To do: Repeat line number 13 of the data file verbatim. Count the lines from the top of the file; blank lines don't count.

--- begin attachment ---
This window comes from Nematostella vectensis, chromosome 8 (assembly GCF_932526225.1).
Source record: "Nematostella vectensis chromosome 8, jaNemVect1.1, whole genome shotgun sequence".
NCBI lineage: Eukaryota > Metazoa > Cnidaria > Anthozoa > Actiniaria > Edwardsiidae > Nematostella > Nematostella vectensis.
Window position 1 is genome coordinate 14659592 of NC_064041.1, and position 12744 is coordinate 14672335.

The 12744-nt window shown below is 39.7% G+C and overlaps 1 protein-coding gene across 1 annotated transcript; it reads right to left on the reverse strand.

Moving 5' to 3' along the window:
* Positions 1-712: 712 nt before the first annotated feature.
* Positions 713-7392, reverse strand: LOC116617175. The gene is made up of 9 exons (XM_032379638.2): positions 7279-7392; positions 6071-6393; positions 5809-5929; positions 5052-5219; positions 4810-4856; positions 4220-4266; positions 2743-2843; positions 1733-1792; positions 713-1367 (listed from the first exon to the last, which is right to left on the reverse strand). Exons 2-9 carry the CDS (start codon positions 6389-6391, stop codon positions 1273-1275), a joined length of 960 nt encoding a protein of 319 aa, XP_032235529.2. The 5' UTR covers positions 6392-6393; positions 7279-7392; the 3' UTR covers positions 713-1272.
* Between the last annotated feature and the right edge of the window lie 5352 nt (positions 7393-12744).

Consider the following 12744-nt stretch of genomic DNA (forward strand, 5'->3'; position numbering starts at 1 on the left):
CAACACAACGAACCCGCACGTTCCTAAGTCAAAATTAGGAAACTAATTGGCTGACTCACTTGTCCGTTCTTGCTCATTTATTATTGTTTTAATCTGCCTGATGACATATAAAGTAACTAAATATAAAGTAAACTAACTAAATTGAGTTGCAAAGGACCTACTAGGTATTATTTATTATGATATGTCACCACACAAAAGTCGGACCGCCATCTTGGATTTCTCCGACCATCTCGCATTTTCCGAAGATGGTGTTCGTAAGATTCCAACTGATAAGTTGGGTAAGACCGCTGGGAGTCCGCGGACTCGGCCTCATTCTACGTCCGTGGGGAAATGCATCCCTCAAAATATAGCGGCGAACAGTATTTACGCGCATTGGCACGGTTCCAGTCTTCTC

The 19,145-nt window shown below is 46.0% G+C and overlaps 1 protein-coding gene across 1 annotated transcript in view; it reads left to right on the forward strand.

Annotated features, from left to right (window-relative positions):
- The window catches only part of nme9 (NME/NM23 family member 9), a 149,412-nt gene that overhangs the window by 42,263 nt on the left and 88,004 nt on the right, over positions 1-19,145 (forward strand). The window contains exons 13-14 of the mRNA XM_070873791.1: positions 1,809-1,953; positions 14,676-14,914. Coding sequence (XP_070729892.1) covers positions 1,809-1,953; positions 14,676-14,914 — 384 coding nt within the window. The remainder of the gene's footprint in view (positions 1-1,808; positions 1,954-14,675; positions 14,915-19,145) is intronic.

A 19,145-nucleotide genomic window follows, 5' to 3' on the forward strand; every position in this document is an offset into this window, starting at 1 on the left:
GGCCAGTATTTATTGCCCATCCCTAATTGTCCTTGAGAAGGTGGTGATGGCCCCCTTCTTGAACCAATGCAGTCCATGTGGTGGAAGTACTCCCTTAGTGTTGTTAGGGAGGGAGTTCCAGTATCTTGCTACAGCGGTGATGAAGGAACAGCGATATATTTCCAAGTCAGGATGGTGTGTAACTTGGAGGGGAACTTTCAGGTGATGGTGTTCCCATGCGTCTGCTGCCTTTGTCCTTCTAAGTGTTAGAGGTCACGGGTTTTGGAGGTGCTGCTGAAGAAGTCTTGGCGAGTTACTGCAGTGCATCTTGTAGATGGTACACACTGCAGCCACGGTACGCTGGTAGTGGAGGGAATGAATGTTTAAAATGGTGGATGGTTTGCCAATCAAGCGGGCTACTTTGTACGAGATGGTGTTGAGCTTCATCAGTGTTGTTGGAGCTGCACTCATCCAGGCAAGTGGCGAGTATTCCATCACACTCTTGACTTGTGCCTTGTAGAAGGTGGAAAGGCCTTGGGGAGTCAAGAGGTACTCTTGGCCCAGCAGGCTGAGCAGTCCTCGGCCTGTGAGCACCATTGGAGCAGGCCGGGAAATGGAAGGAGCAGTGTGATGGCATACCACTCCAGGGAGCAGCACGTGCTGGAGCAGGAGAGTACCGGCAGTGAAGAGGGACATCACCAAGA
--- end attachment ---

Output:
Annotated features, from left to right (window-relative positions):